Appleton CT, Usmani SE, Pest MA, Pitelka V, Mort JS, Beier F. Reduction in disease progression by inhibition of transforming growth factor α-CCL2 signaling in experimental posttraumatic osteoarthritis. Arthritis Rheumatol. 2015 Oct;67(10):2691-701. doi: 10.1002/art.39255. PubMed PMID: 26138996.

Lai Y, Bai X, Zhao Y, Tian Q, Liu B, Lin EA, Chen Y, Lee B, Appleton CT, Beier F, Yu XP, Liu CJ. ADAMTS-7 forms a positive feedback loop with TNF-α in the pathogenesis of osteoarthritis. Ann Rheum Dis. 2014 Aug;73(8):1575-84. doi: 10.1136/annrheumdis-2013-203561. PubMed PMID: 23928557; PubMed Central PMCID: PMC4418017.

Usmani SE, Appleton CT, Beier F. Transforming growth factor-alpha induces endothelin receptor A expression in osteoarthritis. J Orthop Res. 2012 Sep;30(9):1391-7. doi: 10.1002/jor.22099. PubMed PMID: 22407503.

Appleton CT, Usmani SE, Mort JS, Beier F. Rho/ROCK and MEK/ERK activation by transforming growth factor-alpha induces articular cartilage degradation. Lab Invest. 2010 Jan;90(1):20-30. doi: 10.1038/labinvest.2009.111. PubMed PMID: 19823173.

Cecil DL, Appleton CT, Polewski MD, Mort JS, Schmidt AM, Bendele A, Beier F, Terkeltaub R. The pattern recognition receptor CD36 is a chondrocyte hypertrophy marker associated with suppression of catabolic responses and promotion of repair responses to inflammatory stimuli. J Immunol. 2009 Apr 15;182(8):5024-31. doi: 10.4049/jimmunol.0803603. PubMed PMID: 19342682; PubMed Central PMCID: PMC2698125.

Attur MG, Palmer GD, Al-Mussawir HE, Dave M, Teixeira CC, Rifkin DB, Appleton CT, Beier F, Abramson SB. F-spondin, a neuroregulatory protein, is up-regulated in osteoarthritis and regulates cartilage metabolism via TGF-beta activation. FASEB J. 2009 Jan;23(1):79-89. doi: 10.1096/fj.08-114363. Erratum in: FASEB J. 2009 Aug;23(8):2790. PubMed PMID: 18780763; PubMed Central PMCID: PMC2626615.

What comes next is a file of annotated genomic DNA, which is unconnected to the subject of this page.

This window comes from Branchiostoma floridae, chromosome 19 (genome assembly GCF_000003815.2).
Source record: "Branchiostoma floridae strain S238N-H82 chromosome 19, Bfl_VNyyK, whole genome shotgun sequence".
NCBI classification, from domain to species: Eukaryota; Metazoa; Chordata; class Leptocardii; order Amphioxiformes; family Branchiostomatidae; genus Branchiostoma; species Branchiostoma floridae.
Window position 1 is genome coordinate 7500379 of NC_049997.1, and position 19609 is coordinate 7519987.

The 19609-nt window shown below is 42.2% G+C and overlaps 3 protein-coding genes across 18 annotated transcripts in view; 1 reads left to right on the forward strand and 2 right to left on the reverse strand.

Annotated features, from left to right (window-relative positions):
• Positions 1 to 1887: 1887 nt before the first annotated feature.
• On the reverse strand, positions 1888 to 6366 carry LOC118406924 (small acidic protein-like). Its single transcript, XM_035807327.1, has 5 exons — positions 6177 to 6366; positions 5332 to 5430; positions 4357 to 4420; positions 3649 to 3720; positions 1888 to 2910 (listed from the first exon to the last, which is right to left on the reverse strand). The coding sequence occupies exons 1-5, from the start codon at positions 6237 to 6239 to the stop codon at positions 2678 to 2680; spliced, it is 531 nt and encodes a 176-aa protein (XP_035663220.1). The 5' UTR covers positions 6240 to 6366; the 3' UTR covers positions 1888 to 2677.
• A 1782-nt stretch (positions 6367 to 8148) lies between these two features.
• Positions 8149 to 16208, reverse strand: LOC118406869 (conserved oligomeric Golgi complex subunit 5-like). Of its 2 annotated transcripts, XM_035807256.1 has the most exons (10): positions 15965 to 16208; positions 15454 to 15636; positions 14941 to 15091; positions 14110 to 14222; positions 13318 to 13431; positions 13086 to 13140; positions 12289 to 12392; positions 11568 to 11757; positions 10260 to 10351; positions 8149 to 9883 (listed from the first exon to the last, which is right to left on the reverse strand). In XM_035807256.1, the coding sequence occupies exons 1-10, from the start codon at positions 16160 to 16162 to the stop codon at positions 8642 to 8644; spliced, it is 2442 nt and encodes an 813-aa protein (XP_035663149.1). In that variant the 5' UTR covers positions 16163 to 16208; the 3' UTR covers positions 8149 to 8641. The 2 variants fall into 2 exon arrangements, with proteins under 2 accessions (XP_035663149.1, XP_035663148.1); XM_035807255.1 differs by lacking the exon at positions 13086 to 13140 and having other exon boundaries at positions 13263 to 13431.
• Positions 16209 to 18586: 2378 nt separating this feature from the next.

Appleton CT, Usmani SE, Bernier SM, Aigner T, Beier F. Transforming growth factor alpha suppression of articular chondrocyte phenotype and Sox9 expression in a rat model of osteoarthritis. Arthritis Rheum. 2007 Nov;56(11):3693-705. PubMed PMID: 17968906.

McErlain DD, Appleton CT, Litchfield RB, Pitelka V, Henry JL, Bernier SM, Beier F, Holdsworth DW. Study of subchondral bone adaptations in a rodent surgical model of OA using in vivo micro-computed tomography. Osteoarthritis Cartilage. 2008 Apr;16(4):458-69. PubMed PMID: 17900933; PubMed Central PMCID: PMC5130342.

Appleton CT, McErlain DD, Henry JL, Holdsworth DW, Beier F. Molecular and histological analysis of a new rat model of experimental knee osteoarthritis. Ann N Y Acad Sci. 2007 Nov;1117:165-74. PubMed PMID: 17646269.

Appleton CT, Pitelka V, Henry J, Beier F. Global analyses of gene expression in early experimental osteoarthritis. Arthritis Rheum. 2007 Jun;56(6):1854-68. PubMed PMID: 17530714.

Appleton CT, McErlain DD, Pitelka V, Schwartz N, Bernier SM, Henry JL, Holdsworth DW, Beier F. Forced mobilization accelerates pathogenesis: characterization of a preclinical surgical model of osteoarthritis. Arthritis Res Ther. 2007;9(1):R13. Erratum in: Arthritis Res Ther. 2008;10(5):407. PubMed PMID: 17284317; PubMed Central PMCID: PMC1860072.